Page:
4. Conclusions and Future Directions

LNB is an extremely complicated disease: from the strain infectivity of the various genotypes of the B. burgdorferi ss spirochete, to its ability to move from the host bloodstream to the nervous system, to neurotropisms that allow penetrance of the blood–brain barrier and downstream acute inflammatory and immune response, and finally to long-lasting changes in cell adhesion and signaling pathways that coincide with spirochete deposition in the brain. Here, we propose a basic science approach to investigating post-treatment LNB.
First, there is a lack of information regarding which B. burgdorferi ss strains are most infectious to the human brain. The OspC genotypes A, B, I, and K are the most infectious in humans [89], but is there an OspC genotype that promotes brain infectivity? Do different combinations of B. burgdorferi ss genes and plasmids contribute to strain invasiveness and neurotropism? Laboratory studies often utilize the Bb-297 strain which was isolated from an LNB patient [120][135] and may not fully encompass all infectious genetic elements due to loss and reorganization of plasmids and genes over time. Furthermore, OspC is not the only Osp protein to be upregulated in human CSF after infection; OspA and OspB are also upregulated [70][71][76][136]. Additionally, erp genes (OspE-F-related lipoproteins) function as receptors for complement inhibitory factor H molecules and may contribute to the ability of B. burgdorferi spirochetes to evade the host innate immune system [137][138][139]. Investigating the role of other Osp proteins is necessary for fully understanding LNB infection, particularly OspA which can tether spirochetes to the meninges [119]. Additionally, RSTs and IGS sequences are used to distinguish strain infectivity [24][106][107], and so genotypic variations in non-coding regions must also be considered. Multilocus sequence typing and deep amplicon sequencing will be critical for better understanding the pathogenicity of certain strains and their ability to invade the human brain. Since spirochetes can deposit in the human brain and B. burgdorferi ss DNA can be identified in brain cells, we propose that next-generation sequencing is crucial to genotype the infectious spirochetes from human CSF and post-mortem LNB brain samples.
Second, the question remains whether post-treatment LNB results from a downstream host immune response or whether additional pathways are disrupted from spirochete penetrance into the brain. We believe that an in-depth study of acute vs. posttreatment Lyme disease profiling of antibody, chemokine, and cytokine response pathways is a critical first step to address this complicated question. One of the major limitations for this approach is the lack of appropriate animal models for LNB studies, although a recently developed murine model may offer an accessible option [120]. This mouse model exhibited an increase in the interferon response pathway in the cortex and hippocampus in acute, but not long-term, infection [120]. Interestingly, post-treatment LNB human serum retained elevated interferon levels [140][141]. These mouse and human studies suggest that interferon signaling may play an important role in post-treatment LNB and indeed, could possibly influence the long-term psychiatric symptoms [141]. This begs the question whether additional pathways are also disrupted during long-term LNB infection.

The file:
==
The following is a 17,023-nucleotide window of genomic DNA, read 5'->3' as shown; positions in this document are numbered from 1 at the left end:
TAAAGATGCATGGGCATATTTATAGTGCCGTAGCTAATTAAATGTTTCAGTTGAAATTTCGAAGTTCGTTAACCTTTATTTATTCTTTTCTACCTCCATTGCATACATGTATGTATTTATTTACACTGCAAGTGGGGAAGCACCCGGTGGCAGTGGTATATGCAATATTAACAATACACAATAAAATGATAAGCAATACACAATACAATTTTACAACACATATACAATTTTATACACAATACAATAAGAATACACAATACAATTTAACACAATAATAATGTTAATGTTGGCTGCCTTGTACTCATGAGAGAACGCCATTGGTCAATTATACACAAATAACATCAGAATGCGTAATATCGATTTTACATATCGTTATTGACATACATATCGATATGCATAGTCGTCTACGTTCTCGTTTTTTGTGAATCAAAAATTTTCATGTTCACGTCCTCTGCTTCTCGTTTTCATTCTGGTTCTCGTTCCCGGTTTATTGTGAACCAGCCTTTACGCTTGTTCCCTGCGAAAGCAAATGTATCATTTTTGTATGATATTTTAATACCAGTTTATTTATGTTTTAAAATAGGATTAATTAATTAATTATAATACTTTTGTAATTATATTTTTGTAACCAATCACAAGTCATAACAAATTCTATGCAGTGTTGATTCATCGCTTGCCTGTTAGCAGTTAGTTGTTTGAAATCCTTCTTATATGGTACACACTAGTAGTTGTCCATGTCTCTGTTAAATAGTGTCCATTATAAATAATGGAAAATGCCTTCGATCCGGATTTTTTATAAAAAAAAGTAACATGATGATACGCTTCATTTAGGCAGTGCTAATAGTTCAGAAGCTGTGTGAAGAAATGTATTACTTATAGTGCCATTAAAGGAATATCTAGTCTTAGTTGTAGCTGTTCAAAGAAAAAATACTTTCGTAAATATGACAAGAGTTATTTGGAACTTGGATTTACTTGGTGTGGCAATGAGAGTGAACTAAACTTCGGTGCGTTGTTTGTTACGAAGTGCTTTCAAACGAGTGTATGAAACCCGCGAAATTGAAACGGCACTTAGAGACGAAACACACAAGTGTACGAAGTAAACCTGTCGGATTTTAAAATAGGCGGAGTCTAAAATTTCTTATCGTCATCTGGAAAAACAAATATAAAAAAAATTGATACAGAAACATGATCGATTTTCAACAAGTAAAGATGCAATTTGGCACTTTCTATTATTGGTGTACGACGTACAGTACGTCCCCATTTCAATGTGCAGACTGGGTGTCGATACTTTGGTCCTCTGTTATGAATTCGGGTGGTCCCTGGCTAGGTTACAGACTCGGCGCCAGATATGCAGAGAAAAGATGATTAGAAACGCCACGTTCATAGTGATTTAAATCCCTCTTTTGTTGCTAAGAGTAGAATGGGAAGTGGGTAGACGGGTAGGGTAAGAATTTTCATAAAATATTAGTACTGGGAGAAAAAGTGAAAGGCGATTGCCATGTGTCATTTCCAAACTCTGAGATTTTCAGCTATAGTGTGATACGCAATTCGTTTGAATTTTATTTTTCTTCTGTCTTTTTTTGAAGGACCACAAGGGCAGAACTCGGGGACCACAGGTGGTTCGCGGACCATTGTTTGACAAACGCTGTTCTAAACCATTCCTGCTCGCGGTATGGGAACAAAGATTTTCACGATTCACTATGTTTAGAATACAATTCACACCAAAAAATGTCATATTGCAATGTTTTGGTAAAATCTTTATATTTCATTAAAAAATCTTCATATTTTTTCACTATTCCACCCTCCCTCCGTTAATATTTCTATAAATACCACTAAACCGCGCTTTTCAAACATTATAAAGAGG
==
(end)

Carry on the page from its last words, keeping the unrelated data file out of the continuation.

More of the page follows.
Third, better clinical diagnostic tests for detection of early stages of Lyme disease and better therapeutic treatments for patients affected by PTLDS are needed. Understanding the mechanisms and processes involved with why some patients fully recover and others develop long-term symptoms will be beneficial in addressing these needs. Some recent research suggests that small fiber neuropathy may be associated with PTLDS and might serve as a useful biomarker for evaluating PTLDS in patients [142].
Borrelia burgdorferi ss spirochetes regulate Osp expression based on its anatomical location in reservoir hosts and vectors. Therefore, this demands study of LNB in brain tissues, fluids, and cells, as B. burgdorferi ss gene expression differs between CSF and blood/skin [74][143][144]. Due to the limitations of accessing tissue from human patients, we propose that LNB is best studied using a mixture of human CSF and post-mortem tissue, in vivo animal infection using murine and non-human primates, and human primary brain cell cultures. There is likely a difference in infectivity of strains and genotypes across hosts, and so any mechanistic studies found in murine or non-human primate models will need to be verified in humans. Nonetheless, we believe that infectious strain specificity can be identified in patient tissues and long-term mechanistic studies can be carried out in laboratory animals. Combined, these works have the potential to influence clinical intervention of the currently untreatable and incurable symptoms of post-treatment LNB. Additionally, prevention of disease is an equally important component to address Lyme disease in public health. By surveilling natural B. burgdorferi ss infection in reservoir hosts and tick vectors, we can begin to identify locations with high human health risks of contracting neuroinvasive Lyme disease in North America.

This entry is adapted from the peer-reviewed paper 10.3390/brainsci11060789